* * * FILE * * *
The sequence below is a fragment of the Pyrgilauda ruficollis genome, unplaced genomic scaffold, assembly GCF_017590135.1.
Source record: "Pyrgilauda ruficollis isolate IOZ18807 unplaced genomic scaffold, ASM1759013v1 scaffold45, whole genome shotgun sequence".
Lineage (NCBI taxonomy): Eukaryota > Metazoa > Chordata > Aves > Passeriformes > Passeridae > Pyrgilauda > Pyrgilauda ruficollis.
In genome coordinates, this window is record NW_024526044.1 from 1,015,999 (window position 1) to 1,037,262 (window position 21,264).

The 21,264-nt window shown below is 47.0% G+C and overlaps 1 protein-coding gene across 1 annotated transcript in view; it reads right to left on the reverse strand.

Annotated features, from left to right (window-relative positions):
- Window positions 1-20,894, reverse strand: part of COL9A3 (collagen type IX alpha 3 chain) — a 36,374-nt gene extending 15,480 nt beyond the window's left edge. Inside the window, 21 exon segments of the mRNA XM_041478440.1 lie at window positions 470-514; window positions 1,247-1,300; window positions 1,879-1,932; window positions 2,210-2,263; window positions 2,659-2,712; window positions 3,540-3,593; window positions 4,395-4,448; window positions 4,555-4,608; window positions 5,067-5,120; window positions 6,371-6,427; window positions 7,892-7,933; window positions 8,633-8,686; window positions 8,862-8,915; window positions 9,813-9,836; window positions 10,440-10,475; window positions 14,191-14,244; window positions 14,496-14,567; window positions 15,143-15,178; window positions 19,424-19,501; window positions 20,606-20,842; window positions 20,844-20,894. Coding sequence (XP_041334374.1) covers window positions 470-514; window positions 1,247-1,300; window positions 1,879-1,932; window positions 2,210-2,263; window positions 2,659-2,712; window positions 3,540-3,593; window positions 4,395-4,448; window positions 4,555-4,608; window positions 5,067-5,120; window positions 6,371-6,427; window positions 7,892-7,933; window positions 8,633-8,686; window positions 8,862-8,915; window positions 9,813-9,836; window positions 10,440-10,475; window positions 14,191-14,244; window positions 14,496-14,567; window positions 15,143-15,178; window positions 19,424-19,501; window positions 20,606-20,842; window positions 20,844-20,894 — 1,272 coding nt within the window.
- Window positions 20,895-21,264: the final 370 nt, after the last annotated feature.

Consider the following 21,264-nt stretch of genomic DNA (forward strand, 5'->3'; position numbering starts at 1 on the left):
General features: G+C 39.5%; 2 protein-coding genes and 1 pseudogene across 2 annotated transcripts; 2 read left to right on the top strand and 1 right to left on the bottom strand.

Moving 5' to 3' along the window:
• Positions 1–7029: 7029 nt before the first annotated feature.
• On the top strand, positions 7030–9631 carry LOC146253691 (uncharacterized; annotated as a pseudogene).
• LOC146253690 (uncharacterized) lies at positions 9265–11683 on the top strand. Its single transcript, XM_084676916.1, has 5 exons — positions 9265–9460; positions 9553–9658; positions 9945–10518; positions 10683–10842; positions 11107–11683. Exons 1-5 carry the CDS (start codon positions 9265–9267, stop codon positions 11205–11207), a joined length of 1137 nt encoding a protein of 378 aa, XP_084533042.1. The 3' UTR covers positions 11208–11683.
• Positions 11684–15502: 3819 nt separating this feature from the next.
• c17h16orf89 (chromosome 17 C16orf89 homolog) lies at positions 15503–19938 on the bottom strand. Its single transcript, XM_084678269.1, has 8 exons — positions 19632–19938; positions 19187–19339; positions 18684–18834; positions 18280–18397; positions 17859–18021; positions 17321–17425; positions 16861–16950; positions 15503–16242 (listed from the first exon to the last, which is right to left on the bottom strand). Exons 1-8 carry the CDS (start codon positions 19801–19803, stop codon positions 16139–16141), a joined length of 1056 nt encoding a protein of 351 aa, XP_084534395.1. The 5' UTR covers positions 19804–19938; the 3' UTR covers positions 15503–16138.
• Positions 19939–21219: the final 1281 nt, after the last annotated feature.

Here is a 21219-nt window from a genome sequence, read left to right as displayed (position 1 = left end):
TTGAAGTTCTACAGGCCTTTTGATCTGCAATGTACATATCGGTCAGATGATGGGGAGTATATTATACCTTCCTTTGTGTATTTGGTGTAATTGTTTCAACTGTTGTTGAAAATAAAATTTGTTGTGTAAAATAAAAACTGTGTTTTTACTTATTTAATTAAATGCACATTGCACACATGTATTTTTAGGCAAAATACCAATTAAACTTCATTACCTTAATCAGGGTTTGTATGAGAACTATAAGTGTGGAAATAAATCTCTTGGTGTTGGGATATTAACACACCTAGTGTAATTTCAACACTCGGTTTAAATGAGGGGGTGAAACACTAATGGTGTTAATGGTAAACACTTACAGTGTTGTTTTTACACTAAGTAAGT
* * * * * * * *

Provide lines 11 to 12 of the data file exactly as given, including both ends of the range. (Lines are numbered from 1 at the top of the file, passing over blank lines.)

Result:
Moving 5' to 3' along the window:
• Positions 1–7029: 7029 nt before the first annotated feature.